Pilot study of the addition of mass treatment for malaria to existing school-based programs to treat neglected tropical diseases
JournalAmerican Journal of Tropical Medicine and Hygiene
PublisherAmerican Society of Tropical Medicine and Hygiene
MetadataShow full item record
AbstractMalaria and neglected tropical diseases (NTDs), including schistosomiasis and soil transmitted helminths, threaten the health of school aged in sub-Saharan Africa. Established school-based mass drug administration (MDA) programs are used to control NTDs. Recent clinical trials have shown benefit of mass treatment of malaria in schools. The potential of adding malaria treatment to existing NTD programs has not been thoroughly evaluated. We offered malaria treatment with artemether-lumefantrine during routine NTD MDA and developed peer education programs in two primary schools in southern Malawi. We assessed participation, safety, and tolerability of coadministration of artemetherlumefantrine with praziquantel and albendazole. Results were compared with two schools conducting standard NTD MDA with additional monitoring by study staff. A total of 3,387 students (68%) received the standard NTD MDA. Among parents who came to schools on the day of the MDA, malaria treatment was well accepted;87%of students who received the standard NTD MDA in intervention schools also consented for treatment with artemether-lumefantrine. The most frequent treatment emergent adverse events (AEs) were headache and vomiting. However, AEs were rare and were not more frequent in students who received artemether-lumefantrine in addition to praziquantel and albendazole. In this study, we found that the addition of malaria treatment to NTD MDA is well-received and safe. Such integrated programs may leverage existing infrastructures to reduce intervention costs and could become the framework for further integrated school-based health programs. Copyright 2018 by The American Society of Tropical Medicine and Hygiene.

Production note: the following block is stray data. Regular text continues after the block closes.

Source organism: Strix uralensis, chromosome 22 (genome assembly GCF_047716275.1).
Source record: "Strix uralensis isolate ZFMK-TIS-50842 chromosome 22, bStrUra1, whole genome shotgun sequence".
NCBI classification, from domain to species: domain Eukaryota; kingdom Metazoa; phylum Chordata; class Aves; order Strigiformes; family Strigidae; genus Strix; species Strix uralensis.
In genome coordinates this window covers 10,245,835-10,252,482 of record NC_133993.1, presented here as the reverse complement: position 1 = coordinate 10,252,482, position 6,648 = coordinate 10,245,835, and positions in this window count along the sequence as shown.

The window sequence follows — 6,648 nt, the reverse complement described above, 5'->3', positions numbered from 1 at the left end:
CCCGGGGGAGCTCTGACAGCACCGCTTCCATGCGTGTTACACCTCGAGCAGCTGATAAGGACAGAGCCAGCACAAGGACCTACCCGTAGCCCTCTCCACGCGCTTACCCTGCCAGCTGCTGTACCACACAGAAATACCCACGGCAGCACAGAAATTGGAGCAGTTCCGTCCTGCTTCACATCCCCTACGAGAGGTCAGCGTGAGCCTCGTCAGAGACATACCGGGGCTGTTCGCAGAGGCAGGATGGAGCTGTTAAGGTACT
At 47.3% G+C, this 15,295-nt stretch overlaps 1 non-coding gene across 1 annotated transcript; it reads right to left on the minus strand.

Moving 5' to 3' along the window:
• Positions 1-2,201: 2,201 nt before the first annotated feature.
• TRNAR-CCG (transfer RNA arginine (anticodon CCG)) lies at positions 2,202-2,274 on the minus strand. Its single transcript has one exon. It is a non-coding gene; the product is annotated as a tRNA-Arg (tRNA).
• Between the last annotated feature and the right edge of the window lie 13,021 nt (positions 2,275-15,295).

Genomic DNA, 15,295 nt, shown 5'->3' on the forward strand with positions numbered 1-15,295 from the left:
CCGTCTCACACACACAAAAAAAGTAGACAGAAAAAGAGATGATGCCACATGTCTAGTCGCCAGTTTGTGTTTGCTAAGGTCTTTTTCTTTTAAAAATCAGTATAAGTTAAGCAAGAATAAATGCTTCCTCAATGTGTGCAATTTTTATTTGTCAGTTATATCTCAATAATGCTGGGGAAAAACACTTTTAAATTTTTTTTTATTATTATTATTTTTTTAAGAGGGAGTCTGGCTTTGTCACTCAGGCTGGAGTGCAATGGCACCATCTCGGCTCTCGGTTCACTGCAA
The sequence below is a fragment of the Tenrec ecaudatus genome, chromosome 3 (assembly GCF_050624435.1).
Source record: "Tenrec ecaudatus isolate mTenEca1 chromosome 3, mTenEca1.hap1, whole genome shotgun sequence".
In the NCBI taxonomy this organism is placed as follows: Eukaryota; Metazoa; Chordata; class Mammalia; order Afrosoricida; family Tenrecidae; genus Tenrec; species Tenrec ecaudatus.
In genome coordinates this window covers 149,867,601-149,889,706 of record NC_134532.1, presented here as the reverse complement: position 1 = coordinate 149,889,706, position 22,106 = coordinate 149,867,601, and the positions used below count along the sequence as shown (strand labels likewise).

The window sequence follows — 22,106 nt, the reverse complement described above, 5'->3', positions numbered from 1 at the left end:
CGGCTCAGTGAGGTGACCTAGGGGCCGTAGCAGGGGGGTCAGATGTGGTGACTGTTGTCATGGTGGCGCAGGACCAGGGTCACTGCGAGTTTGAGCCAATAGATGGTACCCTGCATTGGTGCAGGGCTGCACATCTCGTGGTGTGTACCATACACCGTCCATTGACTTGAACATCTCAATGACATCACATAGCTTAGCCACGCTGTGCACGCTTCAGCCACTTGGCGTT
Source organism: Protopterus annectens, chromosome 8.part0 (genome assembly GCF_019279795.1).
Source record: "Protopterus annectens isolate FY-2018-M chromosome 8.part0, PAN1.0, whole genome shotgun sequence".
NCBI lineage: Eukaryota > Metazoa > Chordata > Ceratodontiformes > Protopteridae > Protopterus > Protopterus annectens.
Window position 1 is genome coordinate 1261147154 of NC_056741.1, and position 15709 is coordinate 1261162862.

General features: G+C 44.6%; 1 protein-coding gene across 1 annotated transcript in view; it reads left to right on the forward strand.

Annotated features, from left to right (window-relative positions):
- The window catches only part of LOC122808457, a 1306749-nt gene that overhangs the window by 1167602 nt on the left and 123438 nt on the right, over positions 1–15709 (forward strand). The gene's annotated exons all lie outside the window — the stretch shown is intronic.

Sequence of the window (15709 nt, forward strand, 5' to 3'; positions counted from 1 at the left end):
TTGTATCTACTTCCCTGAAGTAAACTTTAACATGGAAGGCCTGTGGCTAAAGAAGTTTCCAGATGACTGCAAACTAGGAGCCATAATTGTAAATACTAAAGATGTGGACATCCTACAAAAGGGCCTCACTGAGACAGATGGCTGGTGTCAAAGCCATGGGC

SponsorsFinancial support: This study was funded by the Bill & Melinda Gates Foundation Grand Challenge Explorations grant (OPP1129097). Additional support for L. M. C. was provided by the National Institutes of Health National Research Service Award training grants (grant number T32AI05724).
Identifier to cite or link to this itemhttps://www.scopus.com/inward/record.uri?eid=2-s2.0-85040521794&doi=10.4269%2fajtmh.17-0590&partnerID=40&md5=2d2b59a71b5e4817a121112b89283dd5; http://hdl.handle.net/10713/9190